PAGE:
The final critique session yesterday was a revelation. I have been on many photo workshops but have never seen such progress in a week. Valeria, an Italian lady (and an authentic character who has raised smiles all week) had brought her new DSLR camera – her very first. She began with the kind of work one might expect from a novice but under the guidance of Sensei and the rest of the faculty she submitted assured, intelligent photographs for the final review. Others did just as well and there were many photographs of which I was more than a little envious. The best of the week, in my humble opinion, was by Irene, a Scottish photographer who has been on all three of the courses with Joe McNally that I have attended. Her picture of Suzie the pasta chef's hands was stunning.

I was reasonably happy with my work but the law of diminishing returns applies in artistic as much as economic endeavours. My inability to cope with temperatures between 35ºC and 40ºC also meant that I did not – to be honest – put in a full shift. I will post a link to the final slideshow when our teachers have shared it with us and you can judge the quality of our group's work for yourselves. All the photos in the show are by students. There are none by the distinguished teachers.

Tammie, one of our group, has also been blogging if you'd like to read more. If you are at all interested in photography you should visit the websites of Joe "Sensei" McNally, Liza "the Chief" Politi and Ari - mi amigo - Espay, our faculty for the week. You can also find Joe and Ari on Instagram. You might also check out the Instagram feed of Italian photographer Fiorella Baldisserri who was with us.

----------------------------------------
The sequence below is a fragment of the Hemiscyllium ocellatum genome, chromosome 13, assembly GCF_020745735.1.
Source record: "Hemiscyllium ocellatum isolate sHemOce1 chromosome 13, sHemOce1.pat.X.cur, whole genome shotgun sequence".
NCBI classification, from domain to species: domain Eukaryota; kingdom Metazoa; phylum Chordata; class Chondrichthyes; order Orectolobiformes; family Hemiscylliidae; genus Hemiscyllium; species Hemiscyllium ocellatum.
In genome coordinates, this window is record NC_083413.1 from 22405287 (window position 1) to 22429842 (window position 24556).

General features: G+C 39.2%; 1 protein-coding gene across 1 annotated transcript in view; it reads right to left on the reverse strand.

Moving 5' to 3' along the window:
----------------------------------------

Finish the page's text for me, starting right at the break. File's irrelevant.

Our work done we adjourned to a hostelry on the other side of the river. Bread was broken, wine was quaffed, laughter rang out and, yes, some songs were sung. Your humble blogger's rendition of "That's amore" went down quite well and the Chief surprised all with a moving rendition of a blues song. The group's diplomat Ashley went to apologise to neighbouring diners for our raucousness and ended up making such friends with them that several of us joined them at their table.

After sleeping it off, the last valiant few breakfasted together at our highly-recommended hotel. If you're going to Florence (and you should) it is by far the coolest place to stay. It's an ultra modern, achingly hip hotel staffed by friendly and courteous young Italians. It's comfortable, it's elegant and it's located on the most fashionable shopping street. It's also in the shell of a splendid old palazzo that is itself a part of Florence's history. Equally magnificent in a far more rustic way was our hotel in the Tuscan countryside, the Castello di Gargonza. The staff there really couldn't do enough for us and the food was as great as the historic surroundings. No commercial consideration was given for either of these endorsements.